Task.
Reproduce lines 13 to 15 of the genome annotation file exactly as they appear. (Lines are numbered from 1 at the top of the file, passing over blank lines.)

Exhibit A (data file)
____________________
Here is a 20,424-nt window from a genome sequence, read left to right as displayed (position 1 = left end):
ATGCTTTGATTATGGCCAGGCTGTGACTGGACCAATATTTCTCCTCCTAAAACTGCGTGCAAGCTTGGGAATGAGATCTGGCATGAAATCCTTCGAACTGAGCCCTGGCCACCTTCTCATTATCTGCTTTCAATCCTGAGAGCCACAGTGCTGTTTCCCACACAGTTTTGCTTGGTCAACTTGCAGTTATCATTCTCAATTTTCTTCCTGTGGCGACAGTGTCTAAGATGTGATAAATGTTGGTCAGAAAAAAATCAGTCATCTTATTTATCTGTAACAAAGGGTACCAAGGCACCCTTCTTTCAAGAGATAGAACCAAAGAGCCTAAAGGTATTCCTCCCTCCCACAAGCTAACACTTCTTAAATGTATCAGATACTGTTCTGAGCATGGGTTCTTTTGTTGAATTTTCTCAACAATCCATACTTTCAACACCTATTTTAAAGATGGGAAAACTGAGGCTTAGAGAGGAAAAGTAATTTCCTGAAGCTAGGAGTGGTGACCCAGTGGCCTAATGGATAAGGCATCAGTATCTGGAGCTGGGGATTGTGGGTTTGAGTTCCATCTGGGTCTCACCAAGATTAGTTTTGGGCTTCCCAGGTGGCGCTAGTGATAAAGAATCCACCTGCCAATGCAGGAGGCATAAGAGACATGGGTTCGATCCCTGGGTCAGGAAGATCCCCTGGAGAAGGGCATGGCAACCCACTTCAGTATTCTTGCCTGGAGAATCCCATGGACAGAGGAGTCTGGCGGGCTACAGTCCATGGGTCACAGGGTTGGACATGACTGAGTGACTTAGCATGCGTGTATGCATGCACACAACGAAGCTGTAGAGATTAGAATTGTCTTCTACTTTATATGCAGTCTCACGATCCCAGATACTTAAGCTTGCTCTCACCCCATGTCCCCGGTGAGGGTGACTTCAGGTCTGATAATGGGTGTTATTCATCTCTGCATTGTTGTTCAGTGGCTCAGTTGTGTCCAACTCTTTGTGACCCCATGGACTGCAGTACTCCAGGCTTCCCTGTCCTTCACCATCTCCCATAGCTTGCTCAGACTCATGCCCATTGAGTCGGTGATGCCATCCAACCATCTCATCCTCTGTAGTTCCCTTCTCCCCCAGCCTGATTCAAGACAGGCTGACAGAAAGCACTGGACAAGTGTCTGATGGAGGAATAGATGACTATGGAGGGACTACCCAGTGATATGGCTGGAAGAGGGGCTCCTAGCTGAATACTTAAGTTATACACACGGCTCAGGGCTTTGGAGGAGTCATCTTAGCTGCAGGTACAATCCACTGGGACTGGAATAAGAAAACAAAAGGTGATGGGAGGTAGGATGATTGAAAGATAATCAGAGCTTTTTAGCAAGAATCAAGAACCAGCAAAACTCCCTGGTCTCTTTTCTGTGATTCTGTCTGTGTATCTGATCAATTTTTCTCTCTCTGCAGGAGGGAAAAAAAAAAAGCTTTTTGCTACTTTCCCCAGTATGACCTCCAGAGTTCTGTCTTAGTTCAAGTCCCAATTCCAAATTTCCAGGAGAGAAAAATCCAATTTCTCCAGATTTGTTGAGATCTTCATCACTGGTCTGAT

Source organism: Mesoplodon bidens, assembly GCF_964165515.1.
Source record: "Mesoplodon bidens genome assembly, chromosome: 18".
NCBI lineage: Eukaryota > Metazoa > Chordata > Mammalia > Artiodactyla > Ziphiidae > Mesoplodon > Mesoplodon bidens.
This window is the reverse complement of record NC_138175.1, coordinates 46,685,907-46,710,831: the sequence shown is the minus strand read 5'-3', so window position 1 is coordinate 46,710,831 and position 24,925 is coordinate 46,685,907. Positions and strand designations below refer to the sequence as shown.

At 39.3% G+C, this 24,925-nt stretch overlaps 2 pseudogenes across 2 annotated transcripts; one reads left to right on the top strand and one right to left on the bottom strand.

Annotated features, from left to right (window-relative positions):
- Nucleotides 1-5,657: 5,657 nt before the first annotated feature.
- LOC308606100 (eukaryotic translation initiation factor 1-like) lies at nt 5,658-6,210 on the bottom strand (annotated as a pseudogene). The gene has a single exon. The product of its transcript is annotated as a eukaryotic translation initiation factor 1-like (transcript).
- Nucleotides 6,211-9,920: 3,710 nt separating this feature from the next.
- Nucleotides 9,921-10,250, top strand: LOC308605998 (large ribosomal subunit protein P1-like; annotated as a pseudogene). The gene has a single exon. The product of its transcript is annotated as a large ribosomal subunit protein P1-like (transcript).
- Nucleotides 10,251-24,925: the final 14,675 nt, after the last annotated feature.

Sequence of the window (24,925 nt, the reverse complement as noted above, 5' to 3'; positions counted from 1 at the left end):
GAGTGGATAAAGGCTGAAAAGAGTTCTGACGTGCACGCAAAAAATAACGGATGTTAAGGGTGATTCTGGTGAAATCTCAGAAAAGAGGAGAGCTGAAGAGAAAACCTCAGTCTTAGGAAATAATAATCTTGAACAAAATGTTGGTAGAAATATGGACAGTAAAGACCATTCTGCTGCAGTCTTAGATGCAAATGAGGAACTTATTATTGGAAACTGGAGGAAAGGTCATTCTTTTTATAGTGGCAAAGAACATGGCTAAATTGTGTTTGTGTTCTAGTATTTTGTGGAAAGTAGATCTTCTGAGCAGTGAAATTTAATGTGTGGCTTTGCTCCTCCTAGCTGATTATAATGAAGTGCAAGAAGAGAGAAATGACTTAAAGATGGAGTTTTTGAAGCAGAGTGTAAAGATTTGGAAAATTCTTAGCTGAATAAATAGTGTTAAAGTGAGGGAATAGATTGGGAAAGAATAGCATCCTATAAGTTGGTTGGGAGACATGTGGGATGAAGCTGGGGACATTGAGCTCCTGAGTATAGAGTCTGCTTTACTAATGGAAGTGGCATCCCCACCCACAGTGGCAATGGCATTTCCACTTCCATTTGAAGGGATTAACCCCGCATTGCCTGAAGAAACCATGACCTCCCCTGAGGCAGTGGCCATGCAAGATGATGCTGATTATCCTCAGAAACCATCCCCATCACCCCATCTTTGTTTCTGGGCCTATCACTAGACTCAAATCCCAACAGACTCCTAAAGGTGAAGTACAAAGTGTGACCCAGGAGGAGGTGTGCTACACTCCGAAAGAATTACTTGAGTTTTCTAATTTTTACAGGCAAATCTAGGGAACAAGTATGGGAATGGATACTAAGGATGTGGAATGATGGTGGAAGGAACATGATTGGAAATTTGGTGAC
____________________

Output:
- Nucleotides 10,251-24,925: the final 14,675 nt, after the last annotated feature.

Sequence of the window (24,925 nt, the reverse complement as noted above, 5' to 3'; positions counted from 1 at the left end):
GAGTGGATAAAGGCTGAAAAGAGTTCTGACGTGCACGCAAAAAATAACGGATGTTAAGGGTGATTCTGGTGAAATCTCAGAAAAGAGGAGAGCTGAAGAGAAAACCTCAGTCTTAGGAAATAATAATCTTGAACAAAATGTTGGTAGAAATATGGACAGTAAAGACCATTCTGCTGCAGTCTTAGATGCAAATGAGGAACTTATTATTGGAAACTGGAGGAAAGGTCATTCTTTTTATAGTGGCAAAGAACATGGCTAAATTGTGTTTGTGTTCTAGTATTTTGTGGAAAGTAGATCTTCTGAGCAGTGAAATTTAATGTGTGGCTTTGCTCCTCCTAGCTGATTATAATGAAGTGCAAGAAGAGAGAAATGACTTAAAGATGGAGTTTTTGAAGCAGAGTGTAAAGATTTGGAAAATTCTTAGCTGAATAAATAGTGTTAAAGTGAGGGAATAGATTGGGAAAGAATAGCATCCTATAAGTTGGTTGGGAGACATGTGGGATGAAGCTGGGGACATTGAGCTCCTGAGTATAGAGTCTGCTTTACTAATGGAAGTGGCATCCCCACCCACAGTGGCAATGGCATTTCCACTTCCATTTGAAGGGATTAACCCCGCATTGCCTGAAGAAACCATGACCTCCCCTGAGGCAGTGGCCATGCAAGATGATGCTGATTATCCTCAGAAACCATCCCCATCACCCCATCTTTGTTTCTGGGCCTATCACTAGACTCAAATCCCAACAGACTCCTAAAGGTGAAGTACAAAGTGTGACCCAGGAGGAGGTGTGCTACACTCCGAAAGAATTACTTGAGTTTTCTAATTTTTACAGGCAAATCTAGGGAACAAGTATGGGAATGGATACTAAGGATGTGGAATGATGGTGGAAGGAACATGATTGGAAATTTGGTGAC